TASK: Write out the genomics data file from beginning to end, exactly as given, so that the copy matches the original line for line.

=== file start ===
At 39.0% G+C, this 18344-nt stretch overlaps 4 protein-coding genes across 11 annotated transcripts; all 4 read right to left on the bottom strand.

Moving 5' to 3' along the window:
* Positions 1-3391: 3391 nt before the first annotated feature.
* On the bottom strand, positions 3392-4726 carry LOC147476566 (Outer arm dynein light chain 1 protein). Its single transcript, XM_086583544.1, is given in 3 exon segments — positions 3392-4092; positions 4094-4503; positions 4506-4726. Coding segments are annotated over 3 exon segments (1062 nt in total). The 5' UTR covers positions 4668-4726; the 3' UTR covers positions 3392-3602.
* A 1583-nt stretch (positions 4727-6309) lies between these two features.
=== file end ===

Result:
At 39.0% G+C, this 18344-nt stretch overlaps 4 protein-coding genes across 11 annotated transcripts; all 4 read right to left on the bottom strand.

Moving 5' to 3' along the window:
* Positions 1-3391: 3391 nt before the first annotated feature.
* On the bottom strand, positions 3392-4726 carry LOC147476566 (Outer arm dynein light chain 1 protein). Its single transcript, XM_086583544.1, is given in 3 exon segments — positions 3392-4092; positions 4094-4503; positions 4506-4726. Coding segments are annotated over 3 exon segments (1062 nt in total). The 5' UTR covers positions 4668-4726; the 3' UTR covers positions 3392-3602.
* A 1583-nt stretch (positions 4727-6309) lies between these two features.